Emily Dickinson

(10 December 1830 – 15 May 1886 / Amherst / Massachusetts)

My First Well Day—since Many Ill - Poem by Emily Dickinson

574

My first well Day—since many ill—
I asked to go abroad,
And take the Sunshine in my hands,
And see the things in Pod—

A 'blossom just when I went in
To take my Chance with pain—
Uncertain if myself, or He,
Should prove the strongest One.

The Summer deepened, while we strove—
She put some flowers away—
And Redder cheeked Ones—in their stead—
A fond—illusive way—

To cheat Herself, it seemed she tried—
As if before a child
To fade—Tomorrow—Rainbows held
The Sepulchre, could hide.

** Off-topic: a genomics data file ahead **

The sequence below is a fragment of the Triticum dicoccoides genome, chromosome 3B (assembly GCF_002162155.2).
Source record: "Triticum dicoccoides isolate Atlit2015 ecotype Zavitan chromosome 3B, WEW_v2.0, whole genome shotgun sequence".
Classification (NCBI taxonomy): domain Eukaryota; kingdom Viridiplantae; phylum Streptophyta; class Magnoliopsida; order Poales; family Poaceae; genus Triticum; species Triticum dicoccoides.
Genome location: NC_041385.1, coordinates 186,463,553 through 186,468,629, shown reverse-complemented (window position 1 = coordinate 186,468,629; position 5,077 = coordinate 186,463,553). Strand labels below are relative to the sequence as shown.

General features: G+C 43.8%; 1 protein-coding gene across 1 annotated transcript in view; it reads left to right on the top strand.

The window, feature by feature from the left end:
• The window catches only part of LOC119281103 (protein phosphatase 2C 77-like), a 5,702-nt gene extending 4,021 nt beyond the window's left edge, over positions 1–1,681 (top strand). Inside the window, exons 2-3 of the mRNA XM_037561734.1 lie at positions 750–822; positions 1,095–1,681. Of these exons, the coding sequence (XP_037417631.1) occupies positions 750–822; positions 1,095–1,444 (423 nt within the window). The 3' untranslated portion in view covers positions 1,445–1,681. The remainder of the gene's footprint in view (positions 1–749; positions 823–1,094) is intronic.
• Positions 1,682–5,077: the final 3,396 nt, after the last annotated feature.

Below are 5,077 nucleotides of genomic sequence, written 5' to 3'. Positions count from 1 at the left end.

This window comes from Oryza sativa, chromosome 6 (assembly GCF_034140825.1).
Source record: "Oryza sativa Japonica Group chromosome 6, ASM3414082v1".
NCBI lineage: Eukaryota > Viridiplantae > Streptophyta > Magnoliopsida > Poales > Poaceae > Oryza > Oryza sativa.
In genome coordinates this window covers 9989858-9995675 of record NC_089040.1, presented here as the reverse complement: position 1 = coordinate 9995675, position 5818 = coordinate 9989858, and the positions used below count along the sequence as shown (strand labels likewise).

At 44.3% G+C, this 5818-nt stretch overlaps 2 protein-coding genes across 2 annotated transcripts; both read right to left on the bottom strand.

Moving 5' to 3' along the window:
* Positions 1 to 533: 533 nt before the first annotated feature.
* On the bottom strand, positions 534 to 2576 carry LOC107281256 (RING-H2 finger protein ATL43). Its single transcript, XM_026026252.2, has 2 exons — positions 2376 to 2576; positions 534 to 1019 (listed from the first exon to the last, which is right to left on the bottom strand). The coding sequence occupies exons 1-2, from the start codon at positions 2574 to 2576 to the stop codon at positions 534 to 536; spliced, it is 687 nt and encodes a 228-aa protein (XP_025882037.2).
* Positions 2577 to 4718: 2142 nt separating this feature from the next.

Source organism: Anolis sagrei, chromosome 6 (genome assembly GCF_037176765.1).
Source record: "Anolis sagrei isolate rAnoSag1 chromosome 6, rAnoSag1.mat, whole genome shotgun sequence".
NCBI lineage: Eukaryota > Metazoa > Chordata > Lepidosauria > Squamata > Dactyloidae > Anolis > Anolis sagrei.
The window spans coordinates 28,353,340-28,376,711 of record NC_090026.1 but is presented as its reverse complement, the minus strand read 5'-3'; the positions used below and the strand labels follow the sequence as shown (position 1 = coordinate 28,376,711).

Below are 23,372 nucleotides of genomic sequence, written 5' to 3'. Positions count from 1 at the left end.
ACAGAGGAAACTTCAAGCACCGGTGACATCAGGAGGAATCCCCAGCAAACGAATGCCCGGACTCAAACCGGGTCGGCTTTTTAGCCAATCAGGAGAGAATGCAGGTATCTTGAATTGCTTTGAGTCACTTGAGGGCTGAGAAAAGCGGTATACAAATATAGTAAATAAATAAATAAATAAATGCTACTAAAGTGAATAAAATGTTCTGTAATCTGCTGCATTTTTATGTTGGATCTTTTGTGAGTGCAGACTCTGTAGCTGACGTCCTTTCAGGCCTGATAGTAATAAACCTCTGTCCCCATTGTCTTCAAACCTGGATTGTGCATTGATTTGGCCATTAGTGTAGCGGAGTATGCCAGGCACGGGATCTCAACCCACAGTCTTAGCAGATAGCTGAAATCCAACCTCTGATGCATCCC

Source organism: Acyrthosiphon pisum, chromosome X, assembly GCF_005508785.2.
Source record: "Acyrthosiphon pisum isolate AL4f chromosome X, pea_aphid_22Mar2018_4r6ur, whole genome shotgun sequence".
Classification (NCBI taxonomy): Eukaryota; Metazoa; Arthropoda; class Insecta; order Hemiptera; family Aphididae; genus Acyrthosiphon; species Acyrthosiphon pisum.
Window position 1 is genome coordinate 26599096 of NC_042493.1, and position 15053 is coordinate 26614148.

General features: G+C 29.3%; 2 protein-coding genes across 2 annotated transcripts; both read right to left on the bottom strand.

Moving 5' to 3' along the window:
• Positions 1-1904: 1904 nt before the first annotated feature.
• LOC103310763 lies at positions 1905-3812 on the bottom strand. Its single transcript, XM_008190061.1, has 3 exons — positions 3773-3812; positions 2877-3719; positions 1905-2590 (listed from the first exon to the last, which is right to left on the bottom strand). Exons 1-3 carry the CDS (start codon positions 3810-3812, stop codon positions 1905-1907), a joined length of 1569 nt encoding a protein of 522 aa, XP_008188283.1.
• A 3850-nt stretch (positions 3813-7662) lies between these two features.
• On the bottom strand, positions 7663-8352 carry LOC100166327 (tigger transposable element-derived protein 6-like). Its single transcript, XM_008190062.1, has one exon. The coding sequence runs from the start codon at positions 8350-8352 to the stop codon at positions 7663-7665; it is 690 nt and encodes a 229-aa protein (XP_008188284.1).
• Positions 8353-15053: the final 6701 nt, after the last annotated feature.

She dealt a fashion to the Nut—
She tied the Hoods to Seeds—
She dropped bright scraps of Tint, about—
And left Brazilian Threads

On every shoulder that she met—
Then both her Hands of Haze
Put up—to hide her parting Grace
From our unfitted eyes.

My loss, by sickness—Was it Loss?
Or that Ethereal Gain
One earns by measuring the Grave—
Then—measuring the Sun—


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Read poems about / on: loss, sunshine, summer, child, pain, sun, flower, rainbow, children



Poem Submitted: Thursday, January 1, 2004



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